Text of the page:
Light Echoes from V838 Mon, diameter? (APOD 03 Feb 2008)

Comments and questions about the APOD on the main view screen.
harry
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Light Echoes from V838 Mon, diameter? (APOD 03 Feb 2008)

Post by harry » Sun Feb 03, 2008 6:19 am

Hello All

Light Echoes from V838 Mon
http://antwrp.gsfc.nasa.gov/apod/ap080203.html

The image is fantastic

What is surpricing in this:
What caused this outburst of V838 Mon? For reasons unknown, star V838 Mon's outer surface suddenly greatly expanded with the result that it became the brightest star in the entire Milky Way Galaxy in January 2002. Then, just as suddenly, it faded
More info
V838 Monocerotis
http://en.wikipedia.org/wiki/V838_Mon

Could this be similar
NGC 6369: The Little Ghost Nebula
http://antwrp.gsfc.nasa.gov/apod/ap021108.html


Maybe this is an option

http://csep10.phys.utk.edu/astr162/lect ... novae.html

degenerate conditions.
javascriptlaunch('../binaries/accreting/degenerate.html')
Thermonuclear ignition under degenerate conditions is thought to be a key component in nova explosions, X-ray bursters, type 1a supernovae, and in what is called the helium flash in red giant stars.
Another option maybe be explained by the properties of plasma.
Z-pinch dynamics
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Light Echoes from V838 Mon

Post by lewishb » Sun Feb 03, 2008 6:31 am

looks all the world like what we on Cape Cod called a "queen fish"

the mouth was as wide as the body which was shaped like two pie plates together...... In the picture you can even see the eye on the (our) right side... really spooky ...... The fish I saw on the beach when i was a youngster was about 5 feet in diameter. The fish was hollow inside I guess it swollowed its prey and the huge cavity inside became its stomach......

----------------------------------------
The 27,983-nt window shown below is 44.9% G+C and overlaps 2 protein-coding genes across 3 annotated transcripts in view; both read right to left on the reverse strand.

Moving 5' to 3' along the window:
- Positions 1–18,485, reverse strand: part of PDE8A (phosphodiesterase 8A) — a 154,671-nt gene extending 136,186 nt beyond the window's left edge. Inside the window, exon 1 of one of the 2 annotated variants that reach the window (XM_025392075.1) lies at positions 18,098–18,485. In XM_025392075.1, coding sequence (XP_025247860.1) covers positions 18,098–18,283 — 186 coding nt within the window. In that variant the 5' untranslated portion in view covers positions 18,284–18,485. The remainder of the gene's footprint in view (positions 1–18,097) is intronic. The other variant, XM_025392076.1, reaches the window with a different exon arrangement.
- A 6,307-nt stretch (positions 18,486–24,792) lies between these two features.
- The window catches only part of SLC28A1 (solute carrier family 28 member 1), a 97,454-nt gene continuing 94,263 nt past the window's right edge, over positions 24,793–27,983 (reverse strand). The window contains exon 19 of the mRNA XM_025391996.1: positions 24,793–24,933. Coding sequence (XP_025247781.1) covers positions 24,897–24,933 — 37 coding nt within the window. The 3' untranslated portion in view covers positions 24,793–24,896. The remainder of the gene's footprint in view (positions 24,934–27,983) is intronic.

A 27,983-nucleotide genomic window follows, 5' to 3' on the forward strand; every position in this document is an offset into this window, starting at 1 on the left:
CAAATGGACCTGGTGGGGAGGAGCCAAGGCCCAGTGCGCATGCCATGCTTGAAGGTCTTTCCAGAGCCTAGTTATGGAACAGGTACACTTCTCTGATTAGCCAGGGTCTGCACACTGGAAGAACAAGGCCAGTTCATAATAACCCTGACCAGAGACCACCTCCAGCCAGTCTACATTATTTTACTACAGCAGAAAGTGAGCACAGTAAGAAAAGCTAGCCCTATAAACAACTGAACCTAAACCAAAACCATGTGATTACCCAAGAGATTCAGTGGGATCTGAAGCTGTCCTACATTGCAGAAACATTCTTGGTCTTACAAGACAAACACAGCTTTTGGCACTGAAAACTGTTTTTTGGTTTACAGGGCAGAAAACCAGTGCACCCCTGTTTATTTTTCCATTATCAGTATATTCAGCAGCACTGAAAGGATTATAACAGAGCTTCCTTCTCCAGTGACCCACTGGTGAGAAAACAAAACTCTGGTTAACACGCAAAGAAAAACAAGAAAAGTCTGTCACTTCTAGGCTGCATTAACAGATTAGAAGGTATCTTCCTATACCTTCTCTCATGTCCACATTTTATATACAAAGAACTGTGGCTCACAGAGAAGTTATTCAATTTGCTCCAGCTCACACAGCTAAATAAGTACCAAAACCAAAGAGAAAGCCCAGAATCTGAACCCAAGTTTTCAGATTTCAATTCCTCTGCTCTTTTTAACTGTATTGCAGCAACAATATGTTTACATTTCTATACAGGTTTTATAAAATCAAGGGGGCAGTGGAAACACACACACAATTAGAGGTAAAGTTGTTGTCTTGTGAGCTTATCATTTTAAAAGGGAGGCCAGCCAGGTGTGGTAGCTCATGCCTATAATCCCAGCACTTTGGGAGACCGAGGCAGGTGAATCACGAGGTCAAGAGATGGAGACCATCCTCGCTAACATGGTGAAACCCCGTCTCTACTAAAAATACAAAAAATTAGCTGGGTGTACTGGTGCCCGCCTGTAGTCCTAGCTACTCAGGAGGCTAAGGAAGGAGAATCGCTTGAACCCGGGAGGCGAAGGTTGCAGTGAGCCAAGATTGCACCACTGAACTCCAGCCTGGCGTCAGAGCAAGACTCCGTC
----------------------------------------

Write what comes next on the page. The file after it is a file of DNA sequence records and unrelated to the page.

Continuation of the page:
Lewis
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Post by JohnD » Sun Feb 03, 2008 10:31 am

Four years ago, the Hubble site published an 'animated' display of these light echoes as they had developed in time. The images are still up, at http://hubblesite.org/gallery/album/ent ... r2004010b/ but I can't find the 'video'. Can anyone supplement them with this new view, and any others between 2004 and now and remake the animation? The original was fascinating.

John

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Post by rex27 » Sun Feb 03, 2008 11:45 am

Does anyone else note the striking resemblance to the firefox icon?

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Post by orin stepanek » Sun Feb 03, 2008 1:41 pm

JohnD wrote:Four years ago, the Hubble site published an 'animated' display of these light echoes as they had developed in time. The images are still up, at http://hubblesite.org/gallery/album/ent ... r2004010b/ but I can't find the 'video'. Can anyone supplement them with this new view, and any others between 2004 and now and remake the animation? The original was fascinating.

John
Hi John! I found one on Youtube. Hope you like. :)